SOURCE: Red Raider Outfitter

November 29, 2006 13:38 ET

Red Raider Outfitter Files Motion to Recuse, Asks Judge in Texas Tech Lawsuit to Step Aside

LUBBOCK, TX -- (MARKET WIRE) -- November 29, 2006 -- Red Raider Outfitter has filed a Motion to Recuse, asking U.S. District Judge Sam Cummings to step aside from the lawsuit pitting Texas Tech University against the small family-owned retailer. The case has generated nationwide attention because of Texas Tech's efforts to shut the small alumni-owned retailer down.

Earlier this month, the judge made the unusual decision to enter a summary judgment against Red Raider Outfitter in a trademark infringement lawsuit filed by Texas Tech's licensing department. Legal experts have said that most similar cases are decided after each side has argued its case, not before.

Also unusual was the Judge's decision to award Texas Tech all revenues from Red Raider Outfitter, including those from the sale of licensed goods, which make up approximately 97 percent of the company's sales. Many have been critical of Texas Tech for seeking the $3.5 million award despite the fact that licensing royalties from the disputed sales would have totaled just $6,500.

The Motion to Recuse states that Red Raider Outfitter "is concerned that the past and ongoing connections between the Honorable Judge Sam Cummings and Texas Tech University pose a threat to the perception of a fair and impartial trial."

The motion points to numerous connections between Judge Cummings and Texas Tech University that raise questions about his ability to rule fairly in the case. For instance:

--  Judge Cummings is a 1967 graduate of Texas Tech and has participated
    in the committee that designated Professor Susan Saab Fortney as the new
    George H. Mahon Professor of Law at the University's School of Law in
    February 2003.
--  Judge Cummings is an active alumnus who was observed entering a
    specially designated parking lot at Jones Field to attend a Texas Tech
    football game during the period of time this case was being heard. In fact,
    Judge Cummings received a season pass and a special parking pass from the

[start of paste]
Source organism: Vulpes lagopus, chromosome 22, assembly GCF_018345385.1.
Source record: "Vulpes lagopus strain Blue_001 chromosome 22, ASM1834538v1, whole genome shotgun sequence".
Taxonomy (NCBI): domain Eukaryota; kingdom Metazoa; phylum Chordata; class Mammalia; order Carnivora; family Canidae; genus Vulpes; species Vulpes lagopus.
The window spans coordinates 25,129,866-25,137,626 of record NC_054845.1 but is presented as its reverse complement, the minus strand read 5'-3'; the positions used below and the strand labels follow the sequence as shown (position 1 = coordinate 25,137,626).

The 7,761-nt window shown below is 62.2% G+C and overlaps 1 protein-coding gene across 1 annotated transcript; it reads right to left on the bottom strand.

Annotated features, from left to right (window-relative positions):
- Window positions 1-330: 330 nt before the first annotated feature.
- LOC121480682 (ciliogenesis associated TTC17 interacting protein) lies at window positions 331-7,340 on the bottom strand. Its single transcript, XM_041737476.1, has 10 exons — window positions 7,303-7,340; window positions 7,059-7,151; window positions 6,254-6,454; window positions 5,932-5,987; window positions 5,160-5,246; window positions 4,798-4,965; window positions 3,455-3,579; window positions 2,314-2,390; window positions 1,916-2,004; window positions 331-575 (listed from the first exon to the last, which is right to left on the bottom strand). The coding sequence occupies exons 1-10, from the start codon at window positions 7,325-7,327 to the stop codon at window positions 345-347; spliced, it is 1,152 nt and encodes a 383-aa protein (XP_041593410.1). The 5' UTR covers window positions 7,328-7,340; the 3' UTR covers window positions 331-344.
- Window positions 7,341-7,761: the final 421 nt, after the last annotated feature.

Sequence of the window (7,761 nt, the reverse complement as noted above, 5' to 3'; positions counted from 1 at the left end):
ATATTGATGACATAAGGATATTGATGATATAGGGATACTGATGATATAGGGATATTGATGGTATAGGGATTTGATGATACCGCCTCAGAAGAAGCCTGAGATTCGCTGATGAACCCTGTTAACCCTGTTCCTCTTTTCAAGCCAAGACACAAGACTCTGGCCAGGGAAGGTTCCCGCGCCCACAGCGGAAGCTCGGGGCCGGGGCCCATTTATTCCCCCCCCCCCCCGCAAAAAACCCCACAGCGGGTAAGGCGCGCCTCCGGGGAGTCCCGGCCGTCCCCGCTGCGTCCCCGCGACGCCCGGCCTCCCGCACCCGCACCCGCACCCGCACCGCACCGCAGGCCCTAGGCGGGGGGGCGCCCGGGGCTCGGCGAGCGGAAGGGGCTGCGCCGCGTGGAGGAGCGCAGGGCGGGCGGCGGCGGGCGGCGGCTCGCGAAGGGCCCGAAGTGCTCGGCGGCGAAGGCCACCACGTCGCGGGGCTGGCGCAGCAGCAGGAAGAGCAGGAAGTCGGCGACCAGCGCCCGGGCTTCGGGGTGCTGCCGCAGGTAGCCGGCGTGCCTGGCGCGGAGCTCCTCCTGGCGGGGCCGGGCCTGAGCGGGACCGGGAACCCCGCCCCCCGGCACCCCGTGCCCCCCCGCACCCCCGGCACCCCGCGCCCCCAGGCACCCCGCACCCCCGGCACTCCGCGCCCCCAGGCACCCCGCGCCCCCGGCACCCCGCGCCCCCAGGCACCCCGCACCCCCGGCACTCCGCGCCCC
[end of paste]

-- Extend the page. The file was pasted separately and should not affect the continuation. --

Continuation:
University free of charge.
--  Previous parties to a case in which Texas Tech was involved filed a
    Motion to Recuse Judge Cummings. Further, an article has appeared in the
    press discussing Judge Cummings' refusal to recuse himself for perceived
    bias when Texas Tech University was a party.
--  Judge Cummings' twin brother is president of the local branch of Wells
    Fargo Bank, which counts the University among its largest commercial
    clients. Wells Fargo also has a substantial monetary interest in Texas
    Tech, due to its ownership of the Texas Tech student debit card system,
    issued to every Texas Tech student. Judge Cummings' twin brother also
    serves as a director of the Texas Tech Foundation, Inc.
The dispute centers on unlicensed goods sold by Red Raider Outfitter that featured the terms "Wreck 'Em Tech" and "Raiderland," as well as the cartoon cowboy that adorns the store's logo and sign. Each side contends it has the right to use those marks. Since the Judge's ruling, NFL Properties, acting on behalf of the Oakland Raiders, has expressed an interest in the case, asserting that it owns the trademark on uses of the term "Raiderland."

About Red Raider Outfitter

Since 1975, Red Raider Outfitter has made and sold quality collegiate sportswear and apparel with the most innovative designs and highest standards of craftsmanship. Red Raider Outfitter is alumni owned and operated. More information is available at and

Contact Information

    Dan Keeney, APR
    DPK Public Relations
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